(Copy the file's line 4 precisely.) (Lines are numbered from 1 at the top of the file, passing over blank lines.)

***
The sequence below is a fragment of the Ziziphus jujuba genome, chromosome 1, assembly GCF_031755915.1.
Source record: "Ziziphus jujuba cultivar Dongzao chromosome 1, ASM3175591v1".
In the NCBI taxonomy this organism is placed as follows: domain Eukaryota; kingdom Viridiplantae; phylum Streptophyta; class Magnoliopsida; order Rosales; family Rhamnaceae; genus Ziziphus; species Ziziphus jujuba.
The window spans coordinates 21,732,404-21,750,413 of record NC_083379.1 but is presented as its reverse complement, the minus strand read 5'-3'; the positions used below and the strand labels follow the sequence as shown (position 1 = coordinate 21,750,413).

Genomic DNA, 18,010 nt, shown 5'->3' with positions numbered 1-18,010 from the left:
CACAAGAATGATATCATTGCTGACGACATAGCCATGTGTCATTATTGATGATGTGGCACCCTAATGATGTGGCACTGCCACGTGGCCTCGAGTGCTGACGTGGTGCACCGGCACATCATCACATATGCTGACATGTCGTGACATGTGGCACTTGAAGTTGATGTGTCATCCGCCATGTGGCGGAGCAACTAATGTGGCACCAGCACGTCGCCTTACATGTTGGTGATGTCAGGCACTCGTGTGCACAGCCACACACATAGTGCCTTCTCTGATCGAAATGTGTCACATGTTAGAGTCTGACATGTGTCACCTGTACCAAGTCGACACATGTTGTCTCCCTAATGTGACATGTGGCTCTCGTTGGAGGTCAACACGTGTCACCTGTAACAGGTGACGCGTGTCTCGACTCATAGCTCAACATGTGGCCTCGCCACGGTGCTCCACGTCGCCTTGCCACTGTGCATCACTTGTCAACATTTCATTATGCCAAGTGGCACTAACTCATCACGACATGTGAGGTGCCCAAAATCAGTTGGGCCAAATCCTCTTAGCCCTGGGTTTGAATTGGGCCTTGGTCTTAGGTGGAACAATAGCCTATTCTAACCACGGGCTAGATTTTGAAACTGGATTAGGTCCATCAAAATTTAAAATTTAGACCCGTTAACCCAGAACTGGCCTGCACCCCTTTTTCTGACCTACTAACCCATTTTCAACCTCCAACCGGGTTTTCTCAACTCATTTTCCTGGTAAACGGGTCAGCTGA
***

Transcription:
The window spans coordinates 21,732,404-21,750,413 of record NC_083379.1 but is presented as its reverse complement, the minus strand read 5'-3'; the positions used below and the strand labels follow the sequence as shown (position 1 = coordinate 21,750,413).